Showers and thunderstorms will continue to rattle the Plains to close out Sunday with the threat for severe weather greatest across the southern High Plains.
Anyone planning to celebrate the unofficial start to summer outside should prepare for the stormy weather.
Showers and thunderstorms are overspreading much of the nation's midsection with severe thunderstorms focusing on the southern Plains.
Western Texas, western Oklahoma and far eastern New Mexico will remain the target of yet another round of drenching and severe thunderstorms through Sunday evening.
Large hail, damaging wind gusts and flooding downpours will be the biggest threats with these storms; however, a few brief tornadoes cannot be ruled out.
Keep in mind that any thunderstorm that develops will be accompanied by lightning.
If you are outside and hear thunder, you are close enough to be stuck by lightning and should seek shelter until the storm has passed.
Any severe thunderstorm that develops farther to the north across the Plains will be isolated in nature.
Yet another day of stormy weather is on tap for Monday for much of the Plains, continuing the threat of severe weather into Memorial Day.
Despite some of the dangers associated with these storms, they will bring much-needed rainfall to portions of the Plains currently experiencing an extreme drought.
Several inches of rain are possible over the southern Plains through the holiday weekend where showers and thunderstorms are seen several days in a row.
As much as this will help lessen the severity of the drought in the short term, much more rain is needed over a longer period of time to have a significant impact on the extreme drought.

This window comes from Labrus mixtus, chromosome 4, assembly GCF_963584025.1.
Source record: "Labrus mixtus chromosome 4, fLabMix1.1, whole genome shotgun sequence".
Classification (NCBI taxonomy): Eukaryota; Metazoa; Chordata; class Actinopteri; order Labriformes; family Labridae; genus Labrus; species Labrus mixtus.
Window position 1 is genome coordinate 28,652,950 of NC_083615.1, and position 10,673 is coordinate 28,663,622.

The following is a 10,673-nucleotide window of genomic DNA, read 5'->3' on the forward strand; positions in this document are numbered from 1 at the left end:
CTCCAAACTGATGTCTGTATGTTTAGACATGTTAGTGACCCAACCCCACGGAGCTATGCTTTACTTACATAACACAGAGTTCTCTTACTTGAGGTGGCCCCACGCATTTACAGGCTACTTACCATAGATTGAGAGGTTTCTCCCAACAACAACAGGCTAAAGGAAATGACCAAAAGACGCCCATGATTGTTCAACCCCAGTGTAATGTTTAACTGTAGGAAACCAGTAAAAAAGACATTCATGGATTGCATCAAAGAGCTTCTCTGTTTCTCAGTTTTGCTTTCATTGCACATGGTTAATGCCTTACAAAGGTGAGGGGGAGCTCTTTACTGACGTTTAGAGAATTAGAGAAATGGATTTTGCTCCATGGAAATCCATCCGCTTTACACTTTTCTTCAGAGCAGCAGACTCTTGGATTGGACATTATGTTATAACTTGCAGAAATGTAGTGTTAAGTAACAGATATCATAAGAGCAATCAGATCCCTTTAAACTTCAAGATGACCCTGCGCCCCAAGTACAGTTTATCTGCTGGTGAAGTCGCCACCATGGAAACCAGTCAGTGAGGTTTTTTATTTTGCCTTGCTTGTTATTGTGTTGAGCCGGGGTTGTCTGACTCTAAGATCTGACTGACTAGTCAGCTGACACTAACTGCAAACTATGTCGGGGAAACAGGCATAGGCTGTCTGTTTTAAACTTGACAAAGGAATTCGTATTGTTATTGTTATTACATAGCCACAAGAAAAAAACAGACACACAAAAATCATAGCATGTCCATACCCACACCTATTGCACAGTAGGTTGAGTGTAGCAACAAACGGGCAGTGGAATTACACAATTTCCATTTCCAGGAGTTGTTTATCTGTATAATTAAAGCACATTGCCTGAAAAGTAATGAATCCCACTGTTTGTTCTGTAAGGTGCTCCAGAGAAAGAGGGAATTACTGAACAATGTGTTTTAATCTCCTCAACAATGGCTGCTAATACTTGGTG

A new tropical threat may loom for the Caribbean and North America in the not-too-distant future, while eight more weeks remain in the Atlantic hurricane season.
The greatest danger of flooding across the central United States will unfold in western Texas, where downpours will be most persistent into Monday.
Fall air has finally arrived in the northeastern United States and may yield the first frost of the season in parts of the region this weekend.
Typhoon Megi will continue to strengthen before threatening lives and property across Taiwan and eastern China this week.
The first windstorm of the season could blast the northern United Kingdom around Tuesday of this coming week as Karl arrives.
Hot, dry and windy weather into Monday will lead to an increased risk of wildfires across Southern California.
Central U.S. (1989)
Numerous record lows...... Location New Old Charleston, W.VA. 30 34/1983 Marquette, MI 25 30/1976 Springfield, MO 32 36/1985 Topeka, KS 31 35/1942 Fayetteville, AR 32 37/1928 Amarillo, TX 33 41/1912 Midland, TX 36 49/1975 Abilene, TX 38 47/1949 Oklahoma City, OK 36 46/1985
Mt. Washington, NH ()
Wind gusts to 100 mph with an 18 degree temperature create a wind chill of -37.
North Carolina ()
1 billion dollars in damage from river floods. Most of the rain attributed to tropical systems.